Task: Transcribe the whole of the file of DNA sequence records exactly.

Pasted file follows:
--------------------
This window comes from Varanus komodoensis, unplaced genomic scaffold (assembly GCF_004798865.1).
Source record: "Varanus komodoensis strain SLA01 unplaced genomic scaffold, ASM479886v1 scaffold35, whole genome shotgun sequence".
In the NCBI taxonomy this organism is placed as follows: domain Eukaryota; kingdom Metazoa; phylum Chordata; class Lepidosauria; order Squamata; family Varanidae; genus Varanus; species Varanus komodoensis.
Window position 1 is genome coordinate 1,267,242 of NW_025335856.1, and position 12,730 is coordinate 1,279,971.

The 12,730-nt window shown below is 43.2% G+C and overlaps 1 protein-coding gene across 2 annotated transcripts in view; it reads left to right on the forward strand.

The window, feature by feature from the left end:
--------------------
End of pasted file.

This window comes from Varanus komodoensis, unplaced genomic scaffold (assembly GCF_004798865.1).
Source record: "Varanus komodoensis strain SLA01 unplaced genomic scaffold, ASM479886v1 scaffold35, whole genome shotgun sequence".
In the NCBI taxonomy this organism is placed as follows: domain Eukaryota; kingdom Metazoa; phylum Chordata; class Lepidosauria; order Squamata; family Varanidae; genus Varanus; species Varanus komodoensis.
Window position 1 is genome coordinate 1,267,242 of NW_025335856.1, and position 12,730 is coordinate 1,279,971.

The 12,730-nt window shown below is 43.2% G+C and overlaps 1 protein-coding gene across 2 annotated transcripts in view; it reads left to right on the forward strand.

The window, feature by feature from the left end: